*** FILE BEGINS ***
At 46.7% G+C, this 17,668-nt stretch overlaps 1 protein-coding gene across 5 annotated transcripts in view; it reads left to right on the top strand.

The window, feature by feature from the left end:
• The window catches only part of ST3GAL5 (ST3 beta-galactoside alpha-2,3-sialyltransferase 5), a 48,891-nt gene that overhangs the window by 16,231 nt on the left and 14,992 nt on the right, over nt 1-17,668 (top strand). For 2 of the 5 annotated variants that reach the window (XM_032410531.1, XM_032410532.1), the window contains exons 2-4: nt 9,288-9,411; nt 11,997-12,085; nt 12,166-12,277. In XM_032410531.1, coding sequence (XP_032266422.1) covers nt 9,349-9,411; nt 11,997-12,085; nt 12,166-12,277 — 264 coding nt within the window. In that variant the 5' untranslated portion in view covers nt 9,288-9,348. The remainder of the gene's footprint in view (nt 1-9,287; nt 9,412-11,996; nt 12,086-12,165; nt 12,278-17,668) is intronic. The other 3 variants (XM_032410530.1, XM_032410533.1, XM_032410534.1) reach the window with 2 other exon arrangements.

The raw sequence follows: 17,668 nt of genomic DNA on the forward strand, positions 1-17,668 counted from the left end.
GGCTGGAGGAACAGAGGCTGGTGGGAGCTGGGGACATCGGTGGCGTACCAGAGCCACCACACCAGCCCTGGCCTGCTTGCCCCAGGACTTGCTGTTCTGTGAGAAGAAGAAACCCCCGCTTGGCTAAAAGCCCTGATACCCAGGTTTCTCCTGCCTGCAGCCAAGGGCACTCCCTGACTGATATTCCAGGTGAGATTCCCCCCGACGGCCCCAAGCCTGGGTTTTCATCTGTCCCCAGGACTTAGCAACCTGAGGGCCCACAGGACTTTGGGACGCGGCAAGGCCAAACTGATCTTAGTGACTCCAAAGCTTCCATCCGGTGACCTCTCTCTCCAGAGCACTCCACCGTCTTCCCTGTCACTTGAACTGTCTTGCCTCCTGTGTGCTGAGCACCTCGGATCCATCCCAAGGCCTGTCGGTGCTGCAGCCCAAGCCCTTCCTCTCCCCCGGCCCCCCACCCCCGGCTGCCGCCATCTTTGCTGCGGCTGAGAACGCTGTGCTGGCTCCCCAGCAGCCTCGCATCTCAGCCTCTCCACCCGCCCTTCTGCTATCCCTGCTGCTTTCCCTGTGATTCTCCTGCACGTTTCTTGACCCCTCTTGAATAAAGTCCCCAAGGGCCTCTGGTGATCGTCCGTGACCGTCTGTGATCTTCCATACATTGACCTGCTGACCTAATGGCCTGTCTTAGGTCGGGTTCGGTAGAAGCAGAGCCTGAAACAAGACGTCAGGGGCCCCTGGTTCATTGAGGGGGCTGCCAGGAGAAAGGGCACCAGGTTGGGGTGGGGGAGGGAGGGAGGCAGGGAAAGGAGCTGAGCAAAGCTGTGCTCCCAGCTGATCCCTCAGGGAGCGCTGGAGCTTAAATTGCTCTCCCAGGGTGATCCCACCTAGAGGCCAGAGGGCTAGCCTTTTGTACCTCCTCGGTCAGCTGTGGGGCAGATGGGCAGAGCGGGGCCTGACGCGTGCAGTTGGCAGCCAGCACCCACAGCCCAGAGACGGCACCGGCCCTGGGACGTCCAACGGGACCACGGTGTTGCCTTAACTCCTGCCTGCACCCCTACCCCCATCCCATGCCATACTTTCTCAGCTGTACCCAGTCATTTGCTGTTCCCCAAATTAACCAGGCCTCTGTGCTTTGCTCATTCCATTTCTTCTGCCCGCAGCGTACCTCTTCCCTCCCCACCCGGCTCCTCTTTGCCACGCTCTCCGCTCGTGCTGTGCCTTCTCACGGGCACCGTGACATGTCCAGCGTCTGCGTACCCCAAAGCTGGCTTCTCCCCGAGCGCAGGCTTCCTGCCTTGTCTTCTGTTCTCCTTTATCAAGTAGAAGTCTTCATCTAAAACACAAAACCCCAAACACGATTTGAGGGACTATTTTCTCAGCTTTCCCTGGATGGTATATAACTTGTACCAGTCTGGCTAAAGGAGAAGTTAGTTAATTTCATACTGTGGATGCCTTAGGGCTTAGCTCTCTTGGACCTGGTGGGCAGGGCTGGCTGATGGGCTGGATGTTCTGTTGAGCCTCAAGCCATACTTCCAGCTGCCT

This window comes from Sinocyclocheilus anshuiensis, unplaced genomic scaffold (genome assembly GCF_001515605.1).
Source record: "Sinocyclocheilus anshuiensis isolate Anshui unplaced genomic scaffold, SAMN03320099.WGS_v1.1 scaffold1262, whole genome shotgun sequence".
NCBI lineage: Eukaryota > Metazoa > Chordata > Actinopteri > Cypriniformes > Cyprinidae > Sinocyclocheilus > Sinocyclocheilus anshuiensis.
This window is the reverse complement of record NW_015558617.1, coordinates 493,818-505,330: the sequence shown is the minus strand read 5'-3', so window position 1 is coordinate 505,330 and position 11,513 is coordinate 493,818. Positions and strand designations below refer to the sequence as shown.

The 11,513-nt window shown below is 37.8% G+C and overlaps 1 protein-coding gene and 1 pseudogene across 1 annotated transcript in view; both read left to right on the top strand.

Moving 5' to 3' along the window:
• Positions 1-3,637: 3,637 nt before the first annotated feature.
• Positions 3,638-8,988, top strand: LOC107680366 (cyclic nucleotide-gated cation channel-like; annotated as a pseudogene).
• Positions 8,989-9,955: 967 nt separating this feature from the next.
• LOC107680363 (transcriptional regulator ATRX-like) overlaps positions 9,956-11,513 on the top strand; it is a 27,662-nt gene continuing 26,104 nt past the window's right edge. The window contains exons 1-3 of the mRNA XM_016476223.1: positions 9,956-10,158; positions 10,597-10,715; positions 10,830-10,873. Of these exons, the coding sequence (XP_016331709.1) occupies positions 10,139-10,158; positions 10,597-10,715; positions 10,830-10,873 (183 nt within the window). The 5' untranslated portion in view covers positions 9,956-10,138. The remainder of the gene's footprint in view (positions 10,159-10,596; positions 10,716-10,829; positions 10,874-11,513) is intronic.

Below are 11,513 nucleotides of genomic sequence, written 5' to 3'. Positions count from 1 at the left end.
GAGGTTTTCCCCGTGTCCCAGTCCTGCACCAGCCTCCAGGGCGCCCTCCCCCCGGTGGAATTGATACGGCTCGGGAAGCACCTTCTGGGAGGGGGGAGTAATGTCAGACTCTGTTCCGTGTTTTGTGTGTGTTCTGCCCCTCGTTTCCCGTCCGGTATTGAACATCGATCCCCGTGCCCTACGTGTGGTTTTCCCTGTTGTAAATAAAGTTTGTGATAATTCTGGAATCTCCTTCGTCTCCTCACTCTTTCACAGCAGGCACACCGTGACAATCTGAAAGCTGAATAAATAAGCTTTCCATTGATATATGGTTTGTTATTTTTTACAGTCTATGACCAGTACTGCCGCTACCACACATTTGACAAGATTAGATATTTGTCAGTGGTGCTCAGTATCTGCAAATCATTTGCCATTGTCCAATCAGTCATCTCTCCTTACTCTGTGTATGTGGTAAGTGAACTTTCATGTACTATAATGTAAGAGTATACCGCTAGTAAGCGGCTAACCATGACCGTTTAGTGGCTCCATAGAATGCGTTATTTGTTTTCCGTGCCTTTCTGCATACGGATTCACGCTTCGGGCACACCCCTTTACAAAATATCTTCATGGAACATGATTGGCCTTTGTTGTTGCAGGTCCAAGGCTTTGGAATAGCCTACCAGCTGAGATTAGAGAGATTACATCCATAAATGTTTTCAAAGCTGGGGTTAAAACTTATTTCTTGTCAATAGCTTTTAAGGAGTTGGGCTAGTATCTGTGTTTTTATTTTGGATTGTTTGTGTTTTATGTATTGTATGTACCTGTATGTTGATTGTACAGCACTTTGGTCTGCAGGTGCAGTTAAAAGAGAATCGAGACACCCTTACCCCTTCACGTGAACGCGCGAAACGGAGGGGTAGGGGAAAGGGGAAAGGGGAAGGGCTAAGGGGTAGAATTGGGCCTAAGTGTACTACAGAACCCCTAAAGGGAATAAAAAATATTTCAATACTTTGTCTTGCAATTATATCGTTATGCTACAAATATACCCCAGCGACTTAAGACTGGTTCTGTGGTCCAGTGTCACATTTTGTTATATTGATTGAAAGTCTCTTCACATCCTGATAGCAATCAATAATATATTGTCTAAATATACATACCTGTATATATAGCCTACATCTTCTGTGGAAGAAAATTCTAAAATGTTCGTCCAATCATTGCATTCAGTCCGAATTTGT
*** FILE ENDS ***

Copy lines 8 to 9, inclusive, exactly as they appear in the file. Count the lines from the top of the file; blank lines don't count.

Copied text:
NCBI lineage: Eukaryota > Metazoa > Chordata > Actinopteri > Cypriniformes > Cyprinidae > Sinocyclocheilus > Sinocyclocheilus anshuiensis.
This window is the reverse complement of record NW_015558617.1, coordinates 493,818-505,330: the sequence shown is the minus strand read 5'-3', so window position 1 is coordinate 505,330 and position 11,513 is coordinate 493,818. Positions and strand designations below refer to the sequence as shown.